I’m going to vent a little bit this month. I started to write about the impending Federal Highway Trust Fund (HTF) shortfall, and I will get to that. But, then that got me thinking about our political climate.
I live in Kentucky and we had an election last month. I left the voting booth thinking that I had not cast my votes for leaders. At best, I might have chosen representatives. But, then, I no longer believe that most elected officials, particularly at the national level, represent or respect my interests or values.
As I was thinking about who to vote for (or more honestly, who I would vote against) I read a poll in our local paper asking something like, “If given the opportunity, would you throw out the current Congress (all Washington senators and representatives) and start over?” 62 percent said “start over.” I’m surprised that it wasn’t higher.
Well, on to the Highway Trust Fund. To cut to the chase, it’s about out of money. And I don’t see a lot being done about it. There’s some noise but it seems it’s still mostly politics, to me.
Maybe, some background is in order. From the FHWA Office of Highway Policy Information website, I found the following description of how the HTF works:
“Receipts into the federal Highway Trust Fund (HTF) come from a variety of taxes on highway fuel, tires, heavy vehicle use tax, truck/trailer sales taxes. The motor fuel excise tax, currently 18.4 cents per gallon for gasoline/gasohol, and 24.4 cents for special fuel (primarily diesel) raises the majority of the revenue. This revenue is then placed into the Highway Trust fund by the U.S. Treasury Department, after collection by the Internal Revenue Service. These funds are then distributed to the States based on formulas provided in Federal legislation.”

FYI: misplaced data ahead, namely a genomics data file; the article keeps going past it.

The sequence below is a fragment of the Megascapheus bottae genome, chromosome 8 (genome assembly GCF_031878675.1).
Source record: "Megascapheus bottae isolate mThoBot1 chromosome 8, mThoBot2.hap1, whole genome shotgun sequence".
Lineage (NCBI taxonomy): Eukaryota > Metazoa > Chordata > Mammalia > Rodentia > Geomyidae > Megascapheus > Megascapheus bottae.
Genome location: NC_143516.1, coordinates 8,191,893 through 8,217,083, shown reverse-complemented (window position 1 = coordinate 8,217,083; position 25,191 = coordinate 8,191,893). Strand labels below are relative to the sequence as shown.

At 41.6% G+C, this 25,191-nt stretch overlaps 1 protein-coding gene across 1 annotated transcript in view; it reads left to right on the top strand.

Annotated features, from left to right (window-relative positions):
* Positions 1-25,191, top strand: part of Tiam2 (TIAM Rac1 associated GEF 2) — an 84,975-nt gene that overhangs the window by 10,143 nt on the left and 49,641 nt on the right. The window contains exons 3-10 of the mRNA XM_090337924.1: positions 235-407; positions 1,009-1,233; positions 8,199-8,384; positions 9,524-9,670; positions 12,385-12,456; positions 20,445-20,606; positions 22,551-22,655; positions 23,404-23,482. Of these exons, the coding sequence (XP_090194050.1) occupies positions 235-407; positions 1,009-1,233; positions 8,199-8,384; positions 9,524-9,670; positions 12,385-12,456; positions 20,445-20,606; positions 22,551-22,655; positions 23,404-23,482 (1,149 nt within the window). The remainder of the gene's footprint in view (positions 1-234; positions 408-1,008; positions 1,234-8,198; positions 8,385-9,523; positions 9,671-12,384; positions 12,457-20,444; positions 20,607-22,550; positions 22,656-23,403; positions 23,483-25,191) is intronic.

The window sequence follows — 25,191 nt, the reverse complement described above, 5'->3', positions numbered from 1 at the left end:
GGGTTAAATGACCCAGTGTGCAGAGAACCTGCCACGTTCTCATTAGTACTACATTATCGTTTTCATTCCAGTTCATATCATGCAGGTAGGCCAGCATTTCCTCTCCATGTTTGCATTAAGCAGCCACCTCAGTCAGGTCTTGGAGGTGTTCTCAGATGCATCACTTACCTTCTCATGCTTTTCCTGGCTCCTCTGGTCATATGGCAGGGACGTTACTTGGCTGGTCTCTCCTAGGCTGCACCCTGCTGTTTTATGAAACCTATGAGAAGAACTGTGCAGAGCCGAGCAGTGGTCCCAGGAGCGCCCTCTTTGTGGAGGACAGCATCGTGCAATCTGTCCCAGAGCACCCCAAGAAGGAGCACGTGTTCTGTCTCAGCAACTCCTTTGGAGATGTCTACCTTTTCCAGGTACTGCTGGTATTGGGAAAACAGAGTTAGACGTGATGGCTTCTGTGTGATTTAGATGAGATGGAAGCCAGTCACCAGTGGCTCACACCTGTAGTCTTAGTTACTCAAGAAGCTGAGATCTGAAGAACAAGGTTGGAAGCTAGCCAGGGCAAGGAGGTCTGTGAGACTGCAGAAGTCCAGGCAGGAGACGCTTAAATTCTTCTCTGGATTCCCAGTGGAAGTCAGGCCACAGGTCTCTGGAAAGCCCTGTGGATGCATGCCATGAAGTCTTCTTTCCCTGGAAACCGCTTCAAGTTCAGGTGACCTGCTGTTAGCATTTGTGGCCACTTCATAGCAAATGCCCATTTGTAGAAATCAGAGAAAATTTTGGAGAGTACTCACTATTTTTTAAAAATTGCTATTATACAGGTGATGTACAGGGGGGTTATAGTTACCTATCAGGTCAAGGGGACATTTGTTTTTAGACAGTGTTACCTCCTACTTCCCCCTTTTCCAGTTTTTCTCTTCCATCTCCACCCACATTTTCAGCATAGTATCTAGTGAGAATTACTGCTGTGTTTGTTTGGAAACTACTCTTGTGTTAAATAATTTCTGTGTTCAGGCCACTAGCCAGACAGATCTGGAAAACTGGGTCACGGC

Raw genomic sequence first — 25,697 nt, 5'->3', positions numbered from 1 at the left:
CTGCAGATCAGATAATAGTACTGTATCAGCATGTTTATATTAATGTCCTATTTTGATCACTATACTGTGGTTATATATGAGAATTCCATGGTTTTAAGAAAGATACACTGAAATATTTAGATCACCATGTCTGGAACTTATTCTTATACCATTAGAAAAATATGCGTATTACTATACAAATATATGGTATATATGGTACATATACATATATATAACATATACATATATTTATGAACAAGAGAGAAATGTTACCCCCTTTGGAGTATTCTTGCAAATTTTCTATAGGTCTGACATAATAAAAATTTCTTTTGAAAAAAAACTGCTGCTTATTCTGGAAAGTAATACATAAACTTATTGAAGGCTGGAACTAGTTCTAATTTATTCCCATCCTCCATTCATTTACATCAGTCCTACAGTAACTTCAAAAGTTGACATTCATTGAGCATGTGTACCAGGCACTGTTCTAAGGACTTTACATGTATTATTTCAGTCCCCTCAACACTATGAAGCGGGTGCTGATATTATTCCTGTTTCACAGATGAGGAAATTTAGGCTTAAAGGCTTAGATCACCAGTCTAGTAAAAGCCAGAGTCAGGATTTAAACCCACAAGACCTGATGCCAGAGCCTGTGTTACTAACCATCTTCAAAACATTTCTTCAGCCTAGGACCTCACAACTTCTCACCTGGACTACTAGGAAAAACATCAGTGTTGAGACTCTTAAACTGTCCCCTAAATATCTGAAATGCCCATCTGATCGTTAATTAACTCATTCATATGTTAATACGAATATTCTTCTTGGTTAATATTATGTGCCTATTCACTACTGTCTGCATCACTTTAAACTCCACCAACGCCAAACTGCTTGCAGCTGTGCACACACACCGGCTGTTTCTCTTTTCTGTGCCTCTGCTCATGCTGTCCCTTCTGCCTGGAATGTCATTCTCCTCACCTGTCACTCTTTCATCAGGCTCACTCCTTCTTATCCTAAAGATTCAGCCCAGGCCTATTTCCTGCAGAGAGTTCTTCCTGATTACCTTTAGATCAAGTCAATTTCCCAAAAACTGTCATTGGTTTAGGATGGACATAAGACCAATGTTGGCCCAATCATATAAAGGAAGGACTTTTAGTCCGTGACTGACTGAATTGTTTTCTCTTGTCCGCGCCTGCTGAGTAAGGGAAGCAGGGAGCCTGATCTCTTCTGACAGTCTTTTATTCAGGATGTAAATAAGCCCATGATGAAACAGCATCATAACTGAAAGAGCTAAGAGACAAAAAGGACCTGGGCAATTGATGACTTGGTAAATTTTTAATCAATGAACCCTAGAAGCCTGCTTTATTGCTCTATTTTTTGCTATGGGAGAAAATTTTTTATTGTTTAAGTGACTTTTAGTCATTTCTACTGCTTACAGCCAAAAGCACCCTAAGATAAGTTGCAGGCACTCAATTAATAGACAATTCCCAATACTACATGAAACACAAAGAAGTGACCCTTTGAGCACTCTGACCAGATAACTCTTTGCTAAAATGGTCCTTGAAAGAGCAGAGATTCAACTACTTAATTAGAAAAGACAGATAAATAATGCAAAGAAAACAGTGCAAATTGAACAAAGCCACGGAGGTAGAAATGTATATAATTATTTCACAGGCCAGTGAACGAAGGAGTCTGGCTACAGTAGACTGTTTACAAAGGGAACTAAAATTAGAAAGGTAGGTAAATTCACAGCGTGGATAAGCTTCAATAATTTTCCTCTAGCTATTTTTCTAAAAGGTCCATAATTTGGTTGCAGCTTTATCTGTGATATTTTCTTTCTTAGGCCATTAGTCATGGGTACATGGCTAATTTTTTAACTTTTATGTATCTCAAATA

The problem is that the HTF balance is not keeping up with the needs. The funding rate has not increased since 1993, and construction and maintenance costs have increased substantially, while we drive fewer miles in more fuel-efficient vehicles. Additionally, there have been several attempts by individual members of Congress to suspend the federal gas tax. From 2008 to 2010, Congress has had to transfer $35 billion from the general fund of the U.S. Treasury to keep the HTF solvent.
So, the HTF is hurting. In January 2012, the Congressional Budget Office projected that the fund’s highway account would become insolvent during 2013. That did not happen, but it seems like it could happen really soon.
I don’t like higher taxes, but we will pay one way or the other. Poor roads and bridges cost us in increased vehicle user costs (repairs, wear-and-tear, increased fuel costs, etc.) The HTF shortfall needs to be addressed. There are numerous means of contacting your elected representatives, I suggest you do.
We need the House, Senate and White House to work together to fix this situation. Otherwise, I’m voting to “throw them out and start over.”